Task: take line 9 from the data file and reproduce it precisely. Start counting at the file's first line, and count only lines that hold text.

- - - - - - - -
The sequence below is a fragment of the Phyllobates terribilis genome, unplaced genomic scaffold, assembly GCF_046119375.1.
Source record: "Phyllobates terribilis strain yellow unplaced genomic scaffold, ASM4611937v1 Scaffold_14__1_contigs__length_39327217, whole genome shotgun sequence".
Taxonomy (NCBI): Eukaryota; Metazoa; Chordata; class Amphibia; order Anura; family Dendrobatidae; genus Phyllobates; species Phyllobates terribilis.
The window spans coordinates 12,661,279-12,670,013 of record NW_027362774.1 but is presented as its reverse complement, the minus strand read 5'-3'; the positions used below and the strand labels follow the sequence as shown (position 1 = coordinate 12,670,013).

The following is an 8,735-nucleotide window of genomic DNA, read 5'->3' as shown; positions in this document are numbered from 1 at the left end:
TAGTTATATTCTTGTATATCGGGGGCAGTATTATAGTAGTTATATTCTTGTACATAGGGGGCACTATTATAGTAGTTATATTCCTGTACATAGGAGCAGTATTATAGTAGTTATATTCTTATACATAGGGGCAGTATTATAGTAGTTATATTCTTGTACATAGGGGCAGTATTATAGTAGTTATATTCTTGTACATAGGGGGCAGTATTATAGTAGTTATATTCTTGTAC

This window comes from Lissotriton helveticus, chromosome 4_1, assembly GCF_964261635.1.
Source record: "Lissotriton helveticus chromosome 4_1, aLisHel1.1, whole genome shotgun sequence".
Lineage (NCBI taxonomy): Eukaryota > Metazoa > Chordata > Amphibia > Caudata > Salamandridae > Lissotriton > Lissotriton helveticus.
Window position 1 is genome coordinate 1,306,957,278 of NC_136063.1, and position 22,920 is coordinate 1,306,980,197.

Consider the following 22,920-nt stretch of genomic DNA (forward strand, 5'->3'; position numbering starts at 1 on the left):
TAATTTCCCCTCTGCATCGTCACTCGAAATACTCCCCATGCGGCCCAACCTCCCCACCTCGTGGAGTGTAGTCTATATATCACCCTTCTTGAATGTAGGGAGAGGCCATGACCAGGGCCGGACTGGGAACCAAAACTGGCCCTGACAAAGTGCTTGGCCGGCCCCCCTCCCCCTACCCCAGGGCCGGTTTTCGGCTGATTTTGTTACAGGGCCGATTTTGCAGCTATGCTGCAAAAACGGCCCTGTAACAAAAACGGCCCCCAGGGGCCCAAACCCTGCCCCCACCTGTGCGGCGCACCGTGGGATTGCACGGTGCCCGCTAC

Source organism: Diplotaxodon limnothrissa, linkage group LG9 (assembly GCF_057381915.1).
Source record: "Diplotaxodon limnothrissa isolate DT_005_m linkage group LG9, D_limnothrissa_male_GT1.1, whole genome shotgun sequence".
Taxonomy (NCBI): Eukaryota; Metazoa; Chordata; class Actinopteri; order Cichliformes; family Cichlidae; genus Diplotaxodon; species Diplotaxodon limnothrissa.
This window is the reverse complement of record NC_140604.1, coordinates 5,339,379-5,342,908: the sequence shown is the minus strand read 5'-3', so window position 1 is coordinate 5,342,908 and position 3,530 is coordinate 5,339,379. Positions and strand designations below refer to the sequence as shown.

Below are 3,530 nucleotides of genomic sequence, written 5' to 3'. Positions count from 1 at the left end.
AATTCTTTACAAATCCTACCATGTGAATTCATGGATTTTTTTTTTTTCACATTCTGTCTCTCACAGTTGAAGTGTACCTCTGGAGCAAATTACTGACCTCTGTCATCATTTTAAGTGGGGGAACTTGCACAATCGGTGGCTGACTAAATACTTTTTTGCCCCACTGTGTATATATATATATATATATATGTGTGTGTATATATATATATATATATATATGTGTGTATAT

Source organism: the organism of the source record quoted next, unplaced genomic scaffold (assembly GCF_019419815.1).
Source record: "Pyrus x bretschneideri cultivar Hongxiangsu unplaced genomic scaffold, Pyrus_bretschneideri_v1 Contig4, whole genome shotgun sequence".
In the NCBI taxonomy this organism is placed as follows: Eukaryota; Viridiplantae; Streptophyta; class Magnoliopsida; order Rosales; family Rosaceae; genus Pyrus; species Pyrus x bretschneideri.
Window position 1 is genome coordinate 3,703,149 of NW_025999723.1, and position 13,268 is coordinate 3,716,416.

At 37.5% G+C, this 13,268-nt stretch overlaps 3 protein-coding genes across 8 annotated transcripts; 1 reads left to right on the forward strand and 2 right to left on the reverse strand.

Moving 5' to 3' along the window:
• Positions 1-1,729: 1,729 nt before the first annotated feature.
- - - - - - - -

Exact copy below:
Lineage (NCBI taxonomy): Eukaryota > Metazoa > Chordata > Amphibia > Caudata > Salamandridae > Lissotriton > Lissotriton helveticus.